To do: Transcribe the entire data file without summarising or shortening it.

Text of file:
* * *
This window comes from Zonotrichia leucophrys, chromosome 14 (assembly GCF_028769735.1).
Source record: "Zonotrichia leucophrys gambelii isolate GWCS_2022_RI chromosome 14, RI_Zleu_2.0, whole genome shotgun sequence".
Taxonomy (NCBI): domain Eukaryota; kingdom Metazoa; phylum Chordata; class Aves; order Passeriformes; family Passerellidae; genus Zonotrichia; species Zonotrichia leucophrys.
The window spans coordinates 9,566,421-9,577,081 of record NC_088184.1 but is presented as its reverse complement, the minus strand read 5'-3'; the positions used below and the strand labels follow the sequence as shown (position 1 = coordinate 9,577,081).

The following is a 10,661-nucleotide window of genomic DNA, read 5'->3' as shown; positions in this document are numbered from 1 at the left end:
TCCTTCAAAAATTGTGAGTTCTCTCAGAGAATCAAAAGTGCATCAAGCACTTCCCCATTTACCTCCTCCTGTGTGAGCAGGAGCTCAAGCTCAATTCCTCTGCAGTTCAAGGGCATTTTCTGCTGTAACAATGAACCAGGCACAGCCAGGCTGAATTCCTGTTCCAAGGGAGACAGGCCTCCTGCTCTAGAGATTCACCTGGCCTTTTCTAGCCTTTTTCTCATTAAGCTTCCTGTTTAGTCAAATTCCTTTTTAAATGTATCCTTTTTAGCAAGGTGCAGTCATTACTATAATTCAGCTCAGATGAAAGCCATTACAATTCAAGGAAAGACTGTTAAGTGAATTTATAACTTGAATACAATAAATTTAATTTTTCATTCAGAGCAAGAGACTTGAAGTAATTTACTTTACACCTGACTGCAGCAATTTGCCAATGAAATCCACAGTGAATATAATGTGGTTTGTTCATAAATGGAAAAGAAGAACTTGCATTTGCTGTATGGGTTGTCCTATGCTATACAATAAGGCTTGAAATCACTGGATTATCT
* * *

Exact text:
This window comes from Zonotrichia leucophrys, chromosome 14 (assembly GCF_028769735.1).
Source record: "Zonotrichia leucophrys gambelii isolate GWCS_2022_RI chromosome 14, RI_Zleu_2.0, whole genome shotgun sequence".
Taxonomy (NCBI): domain Eukaryota; kingdom Metazoa; phylum Chordata; class Aves; order Passeriformes; family Passerellidae; genus Zonotrichia; species Zonotrichia leucophrys.
The window spans coordinates 9,566,421-9,577,081 of record NC_088184.1 but is presented as its reverse complement, the minus strand read 5'-3'; the positions used below and the strand labels follow the sequence as shown (position 1 = coordinate 9,577,081).

The following is a 10,661-nucleotide window of genomic DNA, read 5'->3' as shown; positions in this document are numbered from 1 at the left end:
TCCTTCAAAAATTGTGAGTTCTCTCAGAGAATCAAAAGTGCATCAAGCACTTCCCCATTTACCTCCTCCTGTGTGAGCAGGAGCTCAAGCTCAATTCCTCTGCAGTTCAAGGGCATTTTCTGCTGTAACAATGAACCAGGCACAGCCAGGCTGAATTCCTGTTCCAAGGGAGACAGGCCTCCTGCTCTAGAGATTCACCTGGCCTTTTCTAGCCTTTTTCTCATTAAGCTTCCTGTTTAGTCAAATTCCTTTTTAAATGTATCCTTTTTAGCAAGGTGCAGTCATTACTATAATTCAGCTCAGATGAAAGCCATTACAATTCAAGGAAAGACTGTTAAGTGAATTTATAACTTGAATACAATAAATTTAATTTTTCATTCAGAGCAAGAGACTTGAAGTAATTTACTTTACACCTGACTGCAGCAATTTGCCAATGAAATCCACAGTGAATATAATGTGGTTTGTTCATAAATGGAAAAGAAGAACTTGCATTTGCTGTATGGGTTGTCCTATGCTATACAATAAGGCTTGAAATCACTGGATTATCT